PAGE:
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What's with the ads?

#1 bethben

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Posted 10 October 2017 - 08:05 AM

I’m just trying to adjust to this school thing. My dd got a D on a science test. She didn’t study for it because they’re not allowed to bring their textbooks home. Is this typical for fourth grade?


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#2 Heigh Ho

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Posted 10 October 2017 - 08:23 AM

Yes.  They want the children to pay attention to what they are hearing and seeing & actively participate in class.

 

One thing you can do is remind your child that her free time should be used to re-read her text and the notes she took the first time she read it.

 

 

 


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#3 CinV

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Posted 10 October 2017 - 08:56 AM

Yes, it is typical but I have seen people find out what books their child was using and buy a cheap used one on Amazon so that they do have something to read/study from at home.
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#4 SKL

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Posted 10 October 2017 - 09:11 AM

This would not be normal for our school.

 

But one night of study isn't enough for all kids.  I would buy a used book if you can and keep up with what they're learning and periodically review / supplement at home.

 

Science tests pretty much always stump one of my kids.  I hate the way their textbooks and tests are written.  But I find that between diligent study and the homeworks which I can review (and make my kids re-do if they misunderstand), we manage to stay within an acceptable grade range.


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#5 bethben

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Posted 10 October 2017 - 09:58 AM

I asked my daughter if she was supposed to study for the test.  Nope.  Did she take notes?  Nope.  I asked in a online group for my daughter's school if she was just mis-informed.  No.  Most of the kids who took this test did very poorly.  No one was encouraged to study and no student was encouraged to take notes.  The test was not even announced before they took it (as in "science test Friday").  There is no way of finding out what unit they are studying (they skipped over some units) unless I continue to ask my daughter what's going on.  No way to find out when a test is happening even if I did buy the textbook.  She did not even bring her test home nor did any other student in the fourth grade classes.  If I'm expending all this energy to help her do well with a school that is barely communicating what's going on, I could save time and just homeschool her again.  But that affects our relationship negatively...sigh...



#6 OneStepAtATime

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Posted 10 October 2017 - 10:33 AM

I asked my daughter if she was supposed to study for the test.  Nope.  Did she take notes?  Nope.  I asked in a online group for my daughter's school if she was just mis-informed.  No.  Most of the kids who took this test did very poorly.  No one was encouraged to study and no student was encouraged to take notes.  The test was not even announced before they took it (as in "science test Friday").  There is no way of finding out what unit they are studying (they skipped over some units) unless I continue to ask my daughter what's going on.  No way to find out when a test is happening even if I did buy the textbook.  She did not even bring her test home nor did any other student in the fourth grade classes.  If I'm expending all this energy to help her do well with a school that is barely communicating what's going on, I could save time and just homeschool her again.  But that affects our relationship negatively...sigh...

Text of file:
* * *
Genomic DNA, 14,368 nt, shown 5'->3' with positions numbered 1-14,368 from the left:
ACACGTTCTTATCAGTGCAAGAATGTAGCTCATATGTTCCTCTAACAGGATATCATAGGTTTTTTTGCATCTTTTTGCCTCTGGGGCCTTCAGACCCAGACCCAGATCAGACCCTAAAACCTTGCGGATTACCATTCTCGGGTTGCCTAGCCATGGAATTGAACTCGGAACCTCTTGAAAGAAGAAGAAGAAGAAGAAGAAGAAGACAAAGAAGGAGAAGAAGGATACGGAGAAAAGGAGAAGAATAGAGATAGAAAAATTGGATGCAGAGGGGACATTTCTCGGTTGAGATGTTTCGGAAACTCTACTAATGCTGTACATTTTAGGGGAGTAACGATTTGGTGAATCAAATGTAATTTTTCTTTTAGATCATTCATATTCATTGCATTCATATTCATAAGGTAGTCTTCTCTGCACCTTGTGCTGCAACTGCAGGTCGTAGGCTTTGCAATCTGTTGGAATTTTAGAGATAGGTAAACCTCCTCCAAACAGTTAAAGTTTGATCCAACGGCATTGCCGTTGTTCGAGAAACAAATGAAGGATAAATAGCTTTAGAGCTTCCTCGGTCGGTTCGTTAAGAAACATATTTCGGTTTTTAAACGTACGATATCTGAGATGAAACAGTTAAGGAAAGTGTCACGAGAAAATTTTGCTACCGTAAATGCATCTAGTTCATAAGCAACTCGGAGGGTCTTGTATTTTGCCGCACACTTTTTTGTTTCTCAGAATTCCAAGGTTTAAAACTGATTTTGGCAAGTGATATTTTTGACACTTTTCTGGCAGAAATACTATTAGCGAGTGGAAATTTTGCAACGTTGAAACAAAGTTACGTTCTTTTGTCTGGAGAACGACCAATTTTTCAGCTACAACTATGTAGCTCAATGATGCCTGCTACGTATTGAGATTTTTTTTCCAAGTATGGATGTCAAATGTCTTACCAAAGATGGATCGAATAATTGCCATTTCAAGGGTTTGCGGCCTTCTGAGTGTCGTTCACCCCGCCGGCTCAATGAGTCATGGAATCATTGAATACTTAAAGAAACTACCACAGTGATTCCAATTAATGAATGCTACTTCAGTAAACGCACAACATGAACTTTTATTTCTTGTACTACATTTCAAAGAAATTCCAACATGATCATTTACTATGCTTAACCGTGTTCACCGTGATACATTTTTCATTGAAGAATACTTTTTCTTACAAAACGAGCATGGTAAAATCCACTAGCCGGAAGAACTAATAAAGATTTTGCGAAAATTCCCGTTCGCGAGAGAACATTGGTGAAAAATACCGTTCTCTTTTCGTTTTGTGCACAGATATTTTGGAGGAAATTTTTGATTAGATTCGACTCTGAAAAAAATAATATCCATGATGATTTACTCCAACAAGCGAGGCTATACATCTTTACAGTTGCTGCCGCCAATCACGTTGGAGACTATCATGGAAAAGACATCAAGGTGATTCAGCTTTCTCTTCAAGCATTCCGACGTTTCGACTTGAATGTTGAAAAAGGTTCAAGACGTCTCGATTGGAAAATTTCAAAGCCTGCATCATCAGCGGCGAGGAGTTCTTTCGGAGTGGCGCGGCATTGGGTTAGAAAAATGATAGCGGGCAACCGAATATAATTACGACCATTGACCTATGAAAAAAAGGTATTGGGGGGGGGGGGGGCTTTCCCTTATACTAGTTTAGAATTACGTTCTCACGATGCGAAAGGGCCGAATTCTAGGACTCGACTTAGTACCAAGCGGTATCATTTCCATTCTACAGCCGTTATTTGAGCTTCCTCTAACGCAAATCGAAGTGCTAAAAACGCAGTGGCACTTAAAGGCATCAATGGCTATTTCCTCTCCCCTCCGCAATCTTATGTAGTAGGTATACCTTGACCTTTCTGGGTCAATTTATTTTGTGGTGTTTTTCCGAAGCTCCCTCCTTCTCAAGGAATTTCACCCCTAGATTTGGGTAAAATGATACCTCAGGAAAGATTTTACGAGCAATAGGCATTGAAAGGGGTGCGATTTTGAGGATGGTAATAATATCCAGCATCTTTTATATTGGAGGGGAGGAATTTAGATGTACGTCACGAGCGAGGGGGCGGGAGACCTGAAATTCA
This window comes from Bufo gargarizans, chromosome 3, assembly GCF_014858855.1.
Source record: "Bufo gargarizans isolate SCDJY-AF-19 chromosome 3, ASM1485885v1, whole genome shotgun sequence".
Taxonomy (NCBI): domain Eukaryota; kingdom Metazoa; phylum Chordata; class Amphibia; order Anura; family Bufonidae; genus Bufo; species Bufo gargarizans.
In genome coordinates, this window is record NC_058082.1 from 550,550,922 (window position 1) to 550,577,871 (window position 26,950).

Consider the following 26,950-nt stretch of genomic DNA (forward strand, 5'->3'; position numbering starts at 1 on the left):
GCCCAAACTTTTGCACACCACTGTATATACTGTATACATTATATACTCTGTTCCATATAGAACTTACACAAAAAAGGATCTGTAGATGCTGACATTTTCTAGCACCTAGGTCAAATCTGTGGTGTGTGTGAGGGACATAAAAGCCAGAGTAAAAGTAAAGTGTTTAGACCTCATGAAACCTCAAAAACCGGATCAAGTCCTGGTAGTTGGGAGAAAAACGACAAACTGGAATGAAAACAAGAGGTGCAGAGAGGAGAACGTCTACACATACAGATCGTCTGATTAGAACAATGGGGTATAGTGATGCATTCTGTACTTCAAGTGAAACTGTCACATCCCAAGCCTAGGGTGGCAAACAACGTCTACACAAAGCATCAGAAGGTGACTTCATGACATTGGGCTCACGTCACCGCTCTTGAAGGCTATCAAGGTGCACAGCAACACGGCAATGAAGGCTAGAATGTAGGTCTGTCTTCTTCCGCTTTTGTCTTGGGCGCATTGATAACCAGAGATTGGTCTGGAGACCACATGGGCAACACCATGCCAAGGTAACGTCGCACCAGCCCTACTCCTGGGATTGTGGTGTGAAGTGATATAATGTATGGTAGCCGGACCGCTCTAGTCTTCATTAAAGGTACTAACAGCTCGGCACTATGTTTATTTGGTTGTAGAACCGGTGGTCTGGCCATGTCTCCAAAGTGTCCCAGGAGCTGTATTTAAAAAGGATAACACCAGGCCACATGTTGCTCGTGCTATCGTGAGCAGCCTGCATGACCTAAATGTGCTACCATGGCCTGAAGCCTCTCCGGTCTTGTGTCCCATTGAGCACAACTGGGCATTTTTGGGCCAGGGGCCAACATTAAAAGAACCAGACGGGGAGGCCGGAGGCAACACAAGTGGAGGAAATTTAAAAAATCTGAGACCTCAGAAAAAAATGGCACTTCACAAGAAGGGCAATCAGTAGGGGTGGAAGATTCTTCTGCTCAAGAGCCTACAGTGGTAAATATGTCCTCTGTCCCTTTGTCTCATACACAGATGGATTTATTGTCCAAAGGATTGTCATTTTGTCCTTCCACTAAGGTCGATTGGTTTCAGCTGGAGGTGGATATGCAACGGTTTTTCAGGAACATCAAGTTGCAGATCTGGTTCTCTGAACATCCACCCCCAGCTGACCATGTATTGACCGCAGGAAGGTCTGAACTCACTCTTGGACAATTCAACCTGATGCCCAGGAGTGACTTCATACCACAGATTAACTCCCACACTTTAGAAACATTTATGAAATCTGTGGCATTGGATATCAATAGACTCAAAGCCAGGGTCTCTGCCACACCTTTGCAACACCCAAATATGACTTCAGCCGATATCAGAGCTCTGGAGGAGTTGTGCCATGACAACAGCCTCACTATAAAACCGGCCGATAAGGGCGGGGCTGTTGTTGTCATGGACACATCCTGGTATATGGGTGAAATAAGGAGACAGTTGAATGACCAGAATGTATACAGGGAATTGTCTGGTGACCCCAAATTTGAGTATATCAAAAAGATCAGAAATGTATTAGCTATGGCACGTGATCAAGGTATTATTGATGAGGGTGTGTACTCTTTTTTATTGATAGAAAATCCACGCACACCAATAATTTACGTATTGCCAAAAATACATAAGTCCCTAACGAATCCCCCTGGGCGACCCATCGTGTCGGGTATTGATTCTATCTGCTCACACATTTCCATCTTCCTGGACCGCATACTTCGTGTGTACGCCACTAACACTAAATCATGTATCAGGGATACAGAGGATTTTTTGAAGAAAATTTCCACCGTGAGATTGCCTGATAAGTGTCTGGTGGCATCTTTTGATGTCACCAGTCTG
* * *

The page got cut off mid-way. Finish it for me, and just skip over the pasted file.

If they truly are not allowed to bring home reference material to study from, they are not allowed to take notes in class, they are not encouraged to study at all, they have no idea when tests are coming or what material it might cover, then I would be scheduling a meeting with the teacher and the principal.  If that is truly how things are set up, the school has a crappy understanding of how people learn.  And I would be looking to see if there are other schools that are better.  

 

I would absolutely flunk a science test if my only exposure to the material was a brief reference in class.  I need consistent exposure and review and interaction with the material over a long period of time.  Many people do.  And I am NOT an auditory learner.  I have to read the material and interact with it then read it again, etc.


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#7 bethben

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Posted 10 October 2017 - 10:57 AM

The science test was online....I found the average student score.  The average score was a C- for the 133 students who took the test.  So, I guess my dd wasn't too far off the average.  



#8 bethben

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Posted 10 October 2017 - 11:08 AM

I found out I was able to look at the average the whole fourth grade class had on all of the tests my daughter has done horribly on.  The average test score for every  online test she's taken (english and science) is a low C or a high D.  Some kids made 100%.  So, is the average kid getting a C- on test scores overall?  Is that the definition of average?  I'm just trying to adjust expectations.  My dd is a pretty average learner.



#9 SKL

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Posted 10 October 2017 - 01:30 PM

Is the teacher inexperienced?  Do they let kids fix the mistakes and improve their score?

 

I'll bet you aren't the only parent who dislikes this situation.

 

I think my first step would be to ask the teacher for advance notice on when tests are given and to send home the textbooks or have some pre-test study sessions so your child could be prepared.